CAP(redirected from cap in hand)
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1. Sport chiefly Brit
a. an emblematic hat or beret given to someone chosen for a representative team
b. a player chosen for such a team
2. the upper part of a pedestal in a classical order
3. Botany the pileus of a mushroom or toadstool
a. money contributed to the funds of a hunt by a follower who is neither a subscriber nor a farmer, in return for a day's hunting
b. a collection taken at a meet of hounds, esp for a charity
a. the natural enamel covering a tooth
b. an artificial protective covering for a tooth
6. an upper financial limit
7. a mortarboard when worn with a gown at an academic ceremony (esp in the phrase cap and gown)
a. the cloud covering the peak of a mountain
b. the transient top of detached clouds above an increasing cumulus
Common Agricultural Policy: (in the EU) the system for supporting farm incomes by maintaining agricultural prices at agreed levels
Collins Discovery Encyclopedia, 1st edition © HarperCollins Publishers 2005
The top member of any vertical architectural element; often projecting, with a drip for protection from the weather; the coping of a wall, the top of a pedestal or buttress, or the lintel of a door.
Illustrated Dictionary of Architecture Copyright © 2012, 2002, 1998 by The McGraw-Hill Companies, Inc. All rights reserved
What does it mean when you dream about a cap?
A hat, a cover over an oil well, a snow-capped mountain, a nightcap for sleeping, or a nightcap before bed may all indicate sense of completion of some issue, job well done, or a mission accomplished.
The Dream Encyclopedia, Second Edition © 2009 Visible Ink Press®. All rights reserved.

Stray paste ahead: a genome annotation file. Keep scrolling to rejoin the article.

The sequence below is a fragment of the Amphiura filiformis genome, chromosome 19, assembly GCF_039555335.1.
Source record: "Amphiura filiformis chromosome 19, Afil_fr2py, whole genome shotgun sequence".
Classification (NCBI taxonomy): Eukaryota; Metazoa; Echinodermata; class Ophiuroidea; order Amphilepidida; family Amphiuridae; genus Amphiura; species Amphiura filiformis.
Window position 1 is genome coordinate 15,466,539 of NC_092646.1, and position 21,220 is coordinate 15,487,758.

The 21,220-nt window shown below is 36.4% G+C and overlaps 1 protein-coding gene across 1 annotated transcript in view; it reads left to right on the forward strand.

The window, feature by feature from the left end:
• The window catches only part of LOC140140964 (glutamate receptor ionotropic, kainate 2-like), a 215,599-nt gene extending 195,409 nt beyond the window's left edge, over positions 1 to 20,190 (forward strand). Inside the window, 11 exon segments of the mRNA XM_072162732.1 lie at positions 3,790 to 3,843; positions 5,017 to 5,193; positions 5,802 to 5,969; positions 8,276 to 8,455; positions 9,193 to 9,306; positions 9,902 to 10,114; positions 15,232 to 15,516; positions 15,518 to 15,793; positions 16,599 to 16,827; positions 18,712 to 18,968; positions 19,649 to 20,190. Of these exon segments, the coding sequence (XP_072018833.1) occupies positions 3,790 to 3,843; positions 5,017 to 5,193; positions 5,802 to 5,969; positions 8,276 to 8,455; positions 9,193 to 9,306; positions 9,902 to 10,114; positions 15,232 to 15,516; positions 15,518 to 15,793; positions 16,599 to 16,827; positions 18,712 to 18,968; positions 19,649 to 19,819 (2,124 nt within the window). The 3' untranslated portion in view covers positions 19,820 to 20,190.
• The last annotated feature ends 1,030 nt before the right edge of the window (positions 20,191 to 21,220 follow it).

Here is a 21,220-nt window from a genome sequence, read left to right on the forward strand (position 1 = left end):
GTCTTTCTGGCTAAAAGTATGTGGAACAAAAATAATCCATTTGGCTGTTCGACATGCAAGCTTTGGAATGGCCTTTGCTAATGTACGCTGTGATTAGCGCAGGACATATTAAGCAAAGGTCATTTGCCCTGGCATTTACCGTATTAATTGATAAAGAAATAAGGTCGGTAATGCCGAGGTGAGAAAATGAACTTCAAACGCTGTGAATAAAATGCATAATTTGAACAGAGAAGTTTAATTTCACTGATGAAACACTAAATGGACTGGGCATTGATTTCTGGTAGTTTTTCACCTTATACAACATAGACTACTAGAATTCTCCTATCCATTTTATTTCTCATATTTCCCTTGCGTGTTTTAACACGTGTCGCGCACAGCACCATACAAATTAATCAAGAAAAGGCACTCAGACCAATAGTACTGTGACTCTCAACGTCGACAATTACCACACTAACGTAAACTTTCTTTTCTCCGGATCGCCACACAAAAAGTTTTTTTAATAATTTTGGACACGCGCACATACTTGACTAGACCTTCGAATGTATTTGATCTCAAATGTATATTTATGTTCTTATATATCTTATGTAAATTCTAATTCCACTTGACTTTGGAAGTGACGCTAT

A detonating or blasting cap.
In many eukaryotic messenger ribonucleic acids, the structure at the 5′ end consisting of 7′-methyl-guanosine-pppX, where X is the first nucleotide encoded in the deoxyribonucleic acid; it is added posttranscriptionally.
The symbol ∩, which indicates the intersection of two sets.
A piece of timber placed on top of a prop or post in a mine.
The horizontal section of a set of timber that is used as a support in a mine roadway.
McGraw-Hill Dictionary of Scientific & Technical Terms, 6E, Copyright © 2003 by The McGraw-Hill Companies, Inc.
1. Usually, the topmost member of any vertical architectural element, often projecting, with a drip as protection from the weather, e.g., the coping of a wall, top of a pedestal or buttress, the lintel of a door, etc.
2. A layer of concrete placed over rock in the bottom of foundation excavations to level the exposed surface, prevent its deterioration by weathering, and protect it from other damage.
3. The upper member of a column, pilaster, door cornice, molding, and the like; also called cap trim, wainscot cap, dado cap, chair rail cap, capital.
4. A fitting used to close the top end of a tubular newel.
5. A blasting cap.
6. A fitting used to close the end of a pipe.
7. A plane surface which is bonded to the bearing surface of a test specimen during its strength testing to ensure a uniform load distribution.
McGraw-Hill Dictionary of Architecture and Construction. Copyright © 2003 by McGraw-Hill Companies, Inc.
This article is provided by FOLDOC - Free Online Dictionary of Computing (foldoc.org)
CAP(1) (Competitive Access Provider) An organization that competes with the established telecommunications provider in an area.
(2) (Carrierless Amplitude Phase) A type of ADSL service. See DSL.
(3) (CAMEL Application Part) The protocol used to implement CAMEL functions in the GSM system. CAP is the CAMEL counterpart of the INAP protocol and resides at the same level in the SS7 protocol suite. See INAP and CAMEL.
(4) (Central Access Point) An access point that is wired to the local network. In a mesh network, other access points (APs) have a wireless connection to the CAP. See access point.
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